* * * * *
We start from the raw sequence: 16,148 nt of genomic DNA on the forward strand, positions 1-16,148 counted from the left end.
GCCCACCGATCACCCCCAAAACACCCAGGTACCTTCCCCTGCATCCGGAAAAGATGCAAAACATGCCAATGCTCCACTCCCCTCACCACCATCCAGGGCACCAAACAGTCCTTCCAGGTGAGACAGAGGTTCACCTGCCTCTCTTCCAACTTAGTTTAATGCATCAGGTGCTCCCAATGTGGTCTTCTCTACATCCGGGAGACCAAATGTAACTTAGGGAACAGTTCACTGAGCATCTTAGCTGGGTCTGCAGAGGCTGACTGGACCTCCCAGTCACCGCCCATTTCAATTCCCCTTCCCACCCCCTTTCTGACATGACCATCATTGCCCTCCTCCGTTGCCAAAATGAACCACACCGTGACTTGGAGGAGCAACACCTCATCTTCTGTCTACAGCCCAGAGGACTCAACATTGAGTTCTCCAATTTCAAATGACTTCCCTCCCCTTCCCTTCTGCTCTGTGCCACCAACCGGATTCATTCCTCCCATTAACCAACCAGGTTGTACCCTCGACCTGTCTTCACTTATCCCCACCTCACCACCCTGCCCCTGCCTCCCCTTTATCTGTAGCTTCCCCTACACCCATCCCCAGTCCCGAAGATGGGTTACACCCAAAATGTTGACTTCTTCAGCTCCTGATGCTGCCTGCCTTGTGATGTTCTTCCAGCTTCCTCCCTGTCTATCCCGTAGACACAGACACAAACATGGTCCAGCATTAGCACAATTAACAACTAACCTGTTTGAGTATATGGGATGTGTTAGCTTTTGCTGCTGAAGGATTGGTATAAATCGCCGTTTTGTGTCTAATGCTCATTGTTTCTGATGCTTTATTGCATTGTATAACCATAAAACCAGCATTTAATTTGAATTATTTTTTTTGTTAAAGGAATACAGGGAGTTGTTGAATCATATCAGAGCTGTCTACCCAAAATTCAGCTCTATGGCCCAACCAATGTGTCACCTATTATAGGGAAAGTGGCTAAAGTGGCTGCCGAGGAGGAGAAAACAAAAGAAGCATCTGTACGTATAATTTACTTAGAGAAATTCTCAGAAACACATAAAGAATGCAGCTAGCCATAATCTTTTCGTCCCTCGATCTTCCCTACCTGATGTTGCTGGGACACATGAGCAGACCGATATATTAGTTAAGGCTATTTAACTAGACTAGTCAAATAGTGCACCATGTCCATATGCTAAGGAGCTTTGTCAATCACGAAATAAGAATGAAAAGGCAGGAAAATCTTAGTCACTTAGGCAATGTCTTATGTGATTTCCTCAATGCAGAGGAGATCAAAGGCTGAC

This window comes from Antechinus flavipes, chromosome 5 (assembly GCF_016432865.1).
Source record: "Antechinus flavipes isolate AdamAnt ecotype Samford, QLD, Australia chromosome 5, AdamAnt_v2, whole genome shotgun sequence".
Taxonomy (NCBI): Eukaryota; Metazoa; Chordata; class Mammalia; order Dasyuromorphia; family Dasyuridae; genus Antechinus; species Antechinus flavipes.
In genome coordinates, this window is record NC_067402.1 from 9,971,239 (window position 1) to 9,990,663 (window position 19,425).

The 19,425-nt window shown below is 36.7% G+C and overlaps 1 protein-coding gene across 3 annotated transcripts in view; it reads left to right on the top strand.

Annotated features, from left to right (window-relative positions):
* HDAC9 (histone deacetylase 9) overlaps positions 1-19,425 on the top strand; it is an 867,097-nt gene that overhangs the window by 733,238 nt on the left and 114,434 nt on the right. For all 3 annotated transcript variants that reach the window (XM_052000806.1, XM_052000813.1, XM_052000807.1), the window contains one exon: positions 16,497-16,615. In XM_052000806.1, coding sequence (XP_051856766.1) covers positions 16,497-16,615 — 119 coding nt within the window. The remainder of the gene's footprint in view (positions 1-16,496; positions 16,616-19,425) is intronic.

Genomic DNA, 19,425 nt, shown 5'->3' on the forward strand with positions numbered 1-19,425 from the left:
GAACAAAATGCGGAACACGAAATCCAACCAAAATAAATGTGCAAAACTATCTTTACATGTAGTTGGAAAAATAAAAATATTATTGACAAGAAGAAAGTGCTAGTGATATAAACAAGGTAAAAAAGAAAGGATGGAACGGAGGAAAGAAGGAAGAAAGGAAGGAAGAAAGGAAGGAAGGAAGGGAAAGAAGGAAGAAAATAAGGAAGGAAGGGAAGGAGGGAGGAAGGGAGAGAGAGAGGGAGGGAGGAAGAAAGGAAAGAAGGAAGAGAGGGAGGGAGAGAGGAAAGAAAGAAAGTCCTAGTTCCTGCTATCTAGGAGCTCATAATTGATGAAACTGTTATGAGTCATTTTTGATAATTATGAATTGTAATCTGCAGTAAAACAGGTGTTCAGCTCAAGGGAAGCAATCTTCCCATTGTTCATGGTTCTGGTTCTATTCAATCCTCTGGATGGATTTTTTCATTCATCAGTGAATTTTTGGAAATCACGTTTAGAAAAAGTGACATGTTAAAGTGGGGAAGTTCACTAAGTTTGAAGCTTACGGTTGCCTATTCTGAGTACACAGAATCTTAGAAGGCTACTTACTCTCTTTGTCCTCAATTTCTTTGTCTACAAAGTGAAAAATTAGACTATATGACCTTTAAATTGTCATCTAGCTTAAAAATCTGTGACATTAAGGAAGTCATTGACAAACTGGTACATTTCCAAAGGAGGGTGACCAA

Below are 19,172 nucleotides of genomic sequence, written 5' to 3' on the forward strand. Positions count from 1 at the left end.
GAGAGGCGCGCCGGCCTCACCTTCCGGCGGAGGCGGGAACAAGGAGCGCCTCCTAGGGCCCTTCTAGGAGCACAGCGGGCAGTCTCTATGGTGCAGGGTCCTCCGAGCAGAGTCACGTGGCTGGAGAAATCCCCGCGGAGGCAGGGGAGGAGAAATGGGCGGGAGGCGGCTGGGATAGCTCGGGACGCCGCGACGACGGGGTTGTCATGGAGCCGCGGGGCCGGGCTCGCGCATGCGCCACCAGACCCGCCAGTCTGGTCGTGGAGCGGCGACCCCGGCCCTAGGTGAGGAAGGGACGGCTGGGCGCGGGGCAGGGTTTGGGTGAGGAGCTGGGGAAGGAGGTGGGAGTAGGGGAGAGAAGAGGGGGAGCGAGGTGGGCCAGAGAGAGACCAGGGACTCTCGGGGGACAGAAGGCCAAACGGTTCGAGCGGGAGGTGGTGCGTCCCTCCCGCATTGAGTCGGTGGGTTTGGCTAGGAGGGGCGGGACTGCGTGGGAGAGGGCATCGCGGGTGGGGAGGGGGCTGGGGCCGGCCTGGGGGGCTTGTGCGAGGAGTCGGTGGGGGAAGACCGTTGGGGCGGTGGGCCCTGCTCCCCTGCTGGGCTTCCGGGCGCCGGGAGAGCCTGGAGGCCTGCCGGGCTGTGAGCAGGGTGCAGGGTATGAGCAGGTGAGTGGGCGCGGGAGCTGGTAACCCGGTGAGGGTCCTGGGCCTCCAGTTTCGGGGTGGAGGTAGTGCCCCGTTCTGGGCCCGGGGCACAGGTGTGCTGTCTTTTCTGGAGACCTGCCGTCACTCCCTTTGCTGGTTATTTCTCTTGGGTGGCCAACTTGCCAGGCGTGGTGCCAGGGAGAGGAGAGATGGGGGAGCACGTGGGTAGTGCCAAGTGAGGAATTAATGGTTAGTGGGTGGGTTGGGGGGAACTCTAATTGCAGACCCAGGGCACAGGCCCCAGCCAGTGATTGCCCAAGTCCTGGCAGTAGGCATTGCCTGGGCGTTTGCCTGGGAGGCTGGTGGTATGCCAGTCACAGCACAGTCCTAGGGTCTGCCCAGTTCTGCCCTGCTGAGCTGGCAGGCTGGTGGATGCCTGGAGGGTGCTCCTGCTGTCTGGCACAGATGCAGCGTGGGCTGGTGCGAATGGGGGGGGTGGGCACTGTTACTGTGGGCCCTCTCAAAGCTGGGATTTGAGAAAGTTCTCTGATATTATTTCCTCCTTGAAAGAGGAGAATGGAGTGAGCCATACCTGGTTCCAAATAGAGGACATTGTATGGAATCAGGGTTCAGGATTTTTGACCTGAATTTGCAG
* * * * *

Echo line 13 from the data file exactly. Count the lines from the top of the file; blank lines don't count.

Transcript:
GAGAGGCGCGCCGGCCTCACCTTCCGGCGGAGGCGGGAACAAGGAGCGCCTCCTAGGGCCCTTCTAGGAGCACAGCGGGCAGTCTCTATGGTGCAGGGTCCTCCGAGCAGAGTCACGTGGCTGGAGAAATCCCCGCGGAGGCAGGGGAGGAGAAATGGGCGGGAGGCGGCTGGGATAGCTCGGGACGCCGCGACGACGGGGTTGTCATGGAGCCGCGGGGCCGGGCTCGCGCATGCGCCACCAGACCCGCCAGTCTGGTCGTGGAGCGGCGACCCCGGCCCTAGGTGAGGAAGGGACGGCTGGGCGCGGGGCAGGGTTTGGGTGAGGAGCTGGGGAAGGAGGTGGGAGTAGGGGAGAGAAGAGGGGGAGCGAGGTGGGCCAGAGAGAGACCAGGGACTCTCGGGGGACAGAAGGCCAAACGGTTCGAGCGGGAGGTGGTGCGTCCCTCCCGCATTGAGTCGGTGGGTTTGGCTAGGAGGGGCGGGACTGCGTGGGAGAGGGCATCGCGGGTGGGGAGGGGGCTGGGGCCGGCCTGGGGGGCTTGTGCGAGGAGTCGGTGGGGGAAGACCGTTGGGGCGGTGGGCCCTGCTCCCCTGCTGGGCTTCCGGGCGCCGGGAGAGCCTGGAGGCCTGCCGGGCTGTGAGCAGGGTGCAGGGTATGAGCAGGTGAGTGGGCGCGGGAGCTGGTAACCCGGTGAGGGTCCTGGGCCTCCAGTTTCGGGGTGGAGGTAGTGCCCCGTTCTGGGCCCGGGGCACAGGTGTGCTGTCTTTTCTGGAGACCTGCCGTCACTCCCTTTGCTGGTTATTTCTCTTGGGTGGCCAACTTGCCAGGCGTGGTGCCAGGGAGAGGAGAGATGGGGGAGCACGTGGGTAGTGCCAAGTGAGGAATTAATGGTTAGTGGGTGGGTTGGGGGGAACTCTAATTGCAGACCCAGGGCACAGGCCCCAGCCAGTGATTGCCCAAGTCCTGGCAGTAGGCATTGCCTGGGCGTTTGCCTGGGAGGCTGGTGGTATGCCAGTCACAGCACAGTCCTAGGGTCTGCCCAGTTCTGCCCTGCTGAGCTGGCAGGCTGGTGGATGCCTGGAGGGTGCTCCTGCTGTCTGGCACAGATGCAGCGTGGGCTGGTGCGAATGGGGGGGGTGGGCACTGTTACTGTGGGCCCTCTCAAAGCTGGGATTTGAGAAAGTTCTCTGATATTATTTCCTCCTTGAAAGAGGAGAATGGAGTGAGCCATACCTGGTTCCAAATAGAGGACATTGTATGGAATCAGGGTTCAGGATTTTTGACCTGAATTTGCAG